• Any touching should be as normal between friends, and nothing more. If any unwanted touching happens, we let the other person know in clear terminology it is not appreciated. We also tell a trusted friend about what happened. If the touching is groping, we tell the authorities in the church and police.
  • It is wise to be careful about being anywhere alone with another person. This goes for same sex as well as the opposite sex. You don’t want to put yourself in a situation where you might be falsely accused. You also would not want to be overpowered or assaulted. Always being careful about being alone with others will help you avoid being in a situation where someone could take advantage of you.

If you work outside the home, these are some good rules for your protection:
  1. If you are married, display your spouse’s picture on your desk or at your workplace. Talk positively about your spouse often. Make sure that anyone fishing for possibilities realizes you are simply not available.
  2. If you are single, watch your own behavior. Get rid of any conscious or unconscious come-ons. Make sure you dress modestly and keep to yourself. Make sure you don’t flirt. A smile is fine. Flirting is not. Keep all relationships businesslike.
  3. Do not go into a room alone with another person, unless the door is left open. Avoid being in “hidden” places where someone might trap you. Keep out in the open always. If you feel insecure, ask a coworker to walk with you.
  4. Never have a meal one-on-one with someone of the opposite sex. It might be purely business, but it looks (and feels) like a date. Make it your business policy always to have business lunches or dinners in a threesome.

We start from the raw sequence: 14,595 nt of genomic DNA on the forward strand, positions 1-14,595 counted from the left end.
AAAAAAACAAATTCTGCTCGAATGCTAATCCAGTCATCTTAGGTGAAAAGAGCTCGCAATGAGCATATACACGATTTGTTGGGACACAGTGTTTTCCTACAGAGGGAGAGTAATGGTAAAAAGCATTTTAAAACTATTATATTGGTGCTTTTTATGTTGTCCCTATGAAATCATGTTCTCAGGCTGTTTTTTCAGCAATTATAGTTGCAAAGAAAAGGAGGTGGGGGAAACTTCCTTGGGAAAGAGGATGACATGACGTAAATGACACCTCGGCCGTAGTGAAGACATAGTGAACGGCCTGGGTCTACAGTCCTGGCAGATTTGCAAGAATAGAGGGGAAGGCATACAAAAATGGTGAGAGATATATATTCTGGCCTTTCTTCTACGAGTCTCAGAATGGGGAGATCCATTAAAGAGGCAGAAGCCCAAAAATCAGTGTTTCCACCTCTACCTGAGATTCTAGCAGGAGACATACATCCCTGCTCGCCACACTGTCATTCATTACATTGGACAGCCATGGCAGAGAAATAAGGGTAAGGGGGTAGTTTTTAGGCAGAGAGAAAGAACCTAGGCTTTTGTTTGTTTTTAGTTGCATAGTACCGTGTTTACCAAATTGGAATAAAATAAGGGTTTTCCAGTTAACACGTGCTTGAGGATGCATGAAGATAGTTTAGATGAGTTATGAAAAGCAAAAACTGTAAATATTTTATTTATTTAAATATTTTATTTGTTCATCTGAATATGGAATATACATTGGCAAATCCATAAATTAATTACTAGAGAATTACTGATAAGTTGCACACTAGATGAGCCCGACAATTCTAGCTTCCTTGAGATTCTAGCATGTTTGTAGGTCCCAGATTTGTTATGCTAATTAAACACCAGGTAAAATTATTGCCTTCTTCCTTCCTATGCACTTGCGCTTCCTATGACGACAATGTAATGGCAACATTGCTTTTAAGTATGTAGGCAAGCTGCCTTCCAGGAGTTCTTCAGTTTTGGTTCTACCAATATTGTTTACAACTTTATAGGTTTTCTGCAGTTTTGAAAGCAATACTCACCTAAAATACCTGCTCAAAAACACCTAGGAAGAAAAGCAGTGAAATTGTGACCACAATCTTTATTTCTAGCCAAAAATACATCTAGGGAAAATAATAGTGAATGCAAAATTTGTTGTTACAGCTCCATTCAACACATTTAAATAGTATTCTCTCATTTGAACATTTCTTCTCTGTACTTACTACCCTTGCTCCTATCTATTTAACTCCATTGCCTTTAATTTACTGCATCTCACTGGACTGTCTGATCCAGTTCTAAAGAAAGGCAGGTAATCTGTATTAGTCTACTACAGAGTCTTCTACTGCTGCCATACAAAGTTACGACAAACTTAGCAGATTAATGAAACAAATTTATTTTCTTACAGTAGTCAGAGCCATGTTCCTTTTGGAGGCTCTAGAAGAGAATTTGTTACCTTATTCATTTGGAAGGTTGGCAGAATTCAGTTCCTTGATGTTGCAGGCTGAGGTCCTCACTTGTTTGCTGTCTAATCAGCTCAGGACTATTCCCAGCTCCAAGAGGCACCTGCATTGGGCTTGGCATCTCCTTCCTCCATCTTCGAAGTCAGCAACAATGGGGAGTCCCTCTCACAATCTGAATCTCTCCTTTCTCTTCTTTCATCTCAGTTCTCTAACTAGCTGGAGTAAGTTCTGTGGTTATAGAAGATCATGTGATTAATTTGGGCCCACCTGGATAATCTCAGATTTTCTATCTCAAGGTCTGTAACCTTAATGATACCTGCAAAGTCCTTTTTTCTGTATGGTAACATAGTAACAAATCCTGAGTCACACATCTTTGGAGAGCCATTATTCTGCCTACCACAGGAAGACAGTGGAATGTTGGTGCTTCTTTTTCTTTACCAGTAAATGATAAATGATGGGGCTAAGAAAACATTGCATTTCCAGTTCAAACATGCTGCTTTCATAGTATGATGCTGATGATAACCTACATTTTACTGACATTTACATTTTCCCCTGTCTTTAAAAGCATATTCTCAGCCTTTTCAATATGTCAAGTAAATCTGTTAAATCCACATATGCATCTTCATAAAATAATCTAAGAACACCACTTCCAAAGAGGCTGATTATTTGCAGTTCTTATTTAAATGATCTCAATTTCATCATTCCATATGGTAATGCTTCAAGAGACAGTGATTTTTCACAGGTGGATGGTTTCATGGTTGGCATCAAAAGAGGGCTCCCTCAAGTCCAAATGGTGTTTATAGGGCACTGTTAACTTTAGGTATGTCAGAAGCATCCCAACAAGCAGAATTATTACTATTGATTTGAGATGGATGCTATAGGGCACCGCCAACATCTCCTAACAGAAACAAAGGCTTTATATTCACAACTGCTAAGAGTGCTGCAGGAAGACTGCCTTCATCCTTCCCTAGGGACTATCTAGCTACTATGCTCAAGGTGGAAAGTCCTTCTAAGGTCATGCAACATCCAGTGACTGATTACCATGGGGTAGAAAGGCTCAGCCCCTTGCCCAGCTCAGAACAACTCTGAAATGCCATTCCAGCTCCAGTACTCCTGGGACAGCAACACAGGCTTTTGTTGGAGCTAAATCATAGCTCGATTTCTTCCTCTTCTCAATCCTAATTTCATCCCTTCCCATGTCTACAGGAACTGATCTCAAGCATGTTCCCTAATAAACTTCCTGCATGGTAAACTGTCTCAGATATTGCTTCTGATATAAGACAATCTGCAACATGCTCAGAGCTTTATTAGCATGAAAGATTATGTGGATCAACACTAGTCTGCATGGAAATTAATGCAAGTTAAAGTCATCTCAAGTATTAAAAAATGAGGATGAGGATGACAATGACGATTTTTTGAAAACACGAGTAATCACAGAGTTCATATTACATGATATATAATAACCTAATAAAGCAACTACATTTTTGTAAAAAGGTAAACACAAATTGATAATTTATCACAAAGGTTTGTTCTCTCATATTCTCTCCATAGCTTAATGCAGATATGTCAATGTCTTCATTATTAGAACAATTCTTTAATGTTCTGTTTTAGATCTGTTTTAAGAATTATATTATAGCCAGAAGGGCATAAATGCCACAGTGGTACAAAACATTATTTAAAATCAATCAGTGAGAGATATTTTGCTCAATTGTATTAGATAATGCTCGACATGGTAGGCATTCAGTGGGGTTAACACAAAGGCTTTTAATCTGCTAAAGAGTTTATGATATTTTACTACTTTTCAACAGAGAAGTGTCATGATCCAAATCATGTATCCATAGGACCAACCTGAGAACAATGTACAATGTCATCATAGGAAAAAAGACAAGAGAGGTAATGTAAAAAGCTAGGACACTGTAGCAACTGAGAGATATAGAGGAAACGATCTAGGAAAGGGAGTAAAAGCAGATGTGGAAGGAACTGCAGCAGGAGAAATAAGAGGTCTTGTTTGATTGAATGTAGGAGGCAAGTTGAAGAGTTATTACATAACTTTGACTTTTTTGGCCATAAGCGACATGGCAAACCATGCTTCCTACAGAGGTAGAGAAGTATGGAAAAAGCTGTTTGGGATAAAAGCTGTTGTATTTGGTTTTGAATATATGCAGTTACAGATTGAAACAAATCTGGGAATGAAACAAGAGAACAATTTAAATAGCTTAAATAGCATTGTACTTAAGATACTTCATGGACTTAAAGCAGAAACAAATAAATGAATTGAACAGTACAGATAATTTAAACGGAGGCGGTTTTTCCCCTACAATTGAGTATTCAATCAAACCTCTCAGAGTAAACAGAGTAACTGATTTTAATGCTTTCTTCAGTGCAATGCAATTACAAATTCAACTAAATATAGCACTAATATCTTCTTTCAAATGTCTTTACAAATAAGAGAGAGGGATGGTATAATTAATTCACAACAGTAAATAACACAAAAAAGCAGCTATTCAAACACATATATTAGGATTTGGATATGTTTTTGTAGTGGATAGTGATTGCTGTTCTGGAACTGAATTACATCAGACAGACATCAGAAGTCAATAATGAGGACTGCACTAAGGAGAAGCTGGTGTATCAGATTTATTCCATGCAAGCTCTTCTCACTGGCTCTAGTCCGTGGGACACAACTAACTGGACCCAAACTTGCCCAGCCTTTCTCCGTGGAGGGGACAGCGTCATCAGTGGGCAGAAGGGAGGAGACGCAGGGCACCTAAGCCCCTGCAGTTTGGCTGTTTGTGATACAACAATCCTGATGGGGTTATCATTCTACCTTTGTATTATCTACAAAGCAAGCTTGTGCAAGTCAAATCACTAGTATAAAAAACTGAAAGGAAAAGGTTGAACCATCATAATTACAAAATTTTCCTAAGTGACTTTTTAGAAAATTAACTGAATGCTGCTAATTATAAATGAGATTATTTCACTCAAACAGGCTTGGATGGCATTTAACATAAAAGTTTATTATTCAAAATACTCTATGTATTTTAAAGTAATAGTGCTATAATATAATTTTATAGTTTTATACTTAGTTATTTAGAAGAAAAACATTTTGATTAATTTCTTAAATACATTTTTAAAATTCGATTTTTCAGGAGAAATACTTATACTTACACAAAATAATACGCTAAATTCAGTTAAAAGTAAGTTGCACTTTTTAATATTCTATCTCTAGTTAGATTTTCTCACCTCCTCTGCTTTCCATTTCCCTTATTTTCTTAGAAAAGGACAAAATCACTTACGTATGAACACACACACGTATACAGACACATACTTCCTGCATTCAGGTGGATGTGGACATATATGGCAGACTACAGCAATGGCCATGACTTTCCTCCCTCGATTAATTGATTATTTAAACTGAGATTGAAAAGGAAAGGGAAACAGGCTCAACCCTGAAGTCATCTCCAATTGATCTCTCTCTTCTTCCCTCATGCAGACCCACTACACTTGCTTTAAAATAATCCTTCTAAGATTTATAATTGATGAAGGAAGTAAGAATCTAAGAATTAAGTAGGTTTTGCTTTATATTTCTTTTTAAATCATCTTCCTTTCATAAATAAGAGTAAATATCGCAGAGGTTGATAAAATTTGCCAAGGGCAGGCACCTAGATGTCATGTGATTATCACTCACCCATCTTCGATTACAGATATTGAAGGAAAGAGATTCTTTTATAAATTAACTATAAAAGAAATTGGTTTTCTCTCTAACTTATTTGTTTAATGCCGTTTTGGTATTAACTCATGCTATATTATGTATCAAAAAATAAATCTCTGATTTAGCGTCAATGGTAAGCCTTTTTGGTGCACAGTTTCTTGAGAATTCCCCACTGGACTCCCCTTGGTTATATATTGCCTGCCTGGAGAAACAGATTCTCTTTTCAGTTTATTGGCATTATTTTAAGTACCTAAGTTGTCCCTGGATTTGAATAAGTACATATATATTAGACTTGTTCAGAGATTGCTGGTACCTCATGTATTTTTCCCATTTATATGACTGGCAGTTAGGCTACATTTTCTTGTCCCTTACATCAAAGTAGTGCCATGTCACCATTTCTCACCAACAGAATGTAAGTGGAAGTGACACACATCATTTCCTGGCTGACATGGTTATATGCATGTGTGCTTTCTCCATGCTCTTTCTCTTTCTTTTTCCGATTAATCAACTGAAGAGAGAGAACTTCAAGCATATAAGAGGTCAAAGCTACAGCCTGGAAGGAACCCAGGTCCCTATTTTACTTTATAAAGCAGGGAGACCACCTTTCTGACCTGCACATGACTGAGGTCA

5. You might want to invest in one of those pull alarms. If you ever feel threatened, pull the pin. 

If anything ever happens to you—groping, unwanted advances, propositions, harassment, or assault—always, always report it to the authority over you. Write down the date you do that. Make sure it gets reported! If the authority does not deal with the problem and the offender isn’t reprimanded, go higher. Go as high as you need to so that this problem is dealt with.

If you feel harassed, you can go to the police and fill out a report. If you have been assaulted in any way, fill out a police report. Any assault is a crime against your person.

One other thing: be careful what you repeat and what you believe. Anyone can accuse anyone. Make sure you know the facts. Do not spread gossip. If the case is not about you personally, it’s none of your business. Don’t be guilty of spreading news that isn’t helpful. Let the authorities deal with any subject of harassment or assault. The Apostle Paul said about some young women, And withal they learn to be idle, wandering about from house to house; and not only idle, but tattlers also and busybodies, speaking things which they ought not (1 Timothy 5:13). None of us wants to be guilty of that!

Be aware and cautious.

Jesus said, Behold, I send you forth as sheep 
in the midst of wolves:
be ye therefore wise as serpents, and harmless as doves. 
(Matthew 10:16)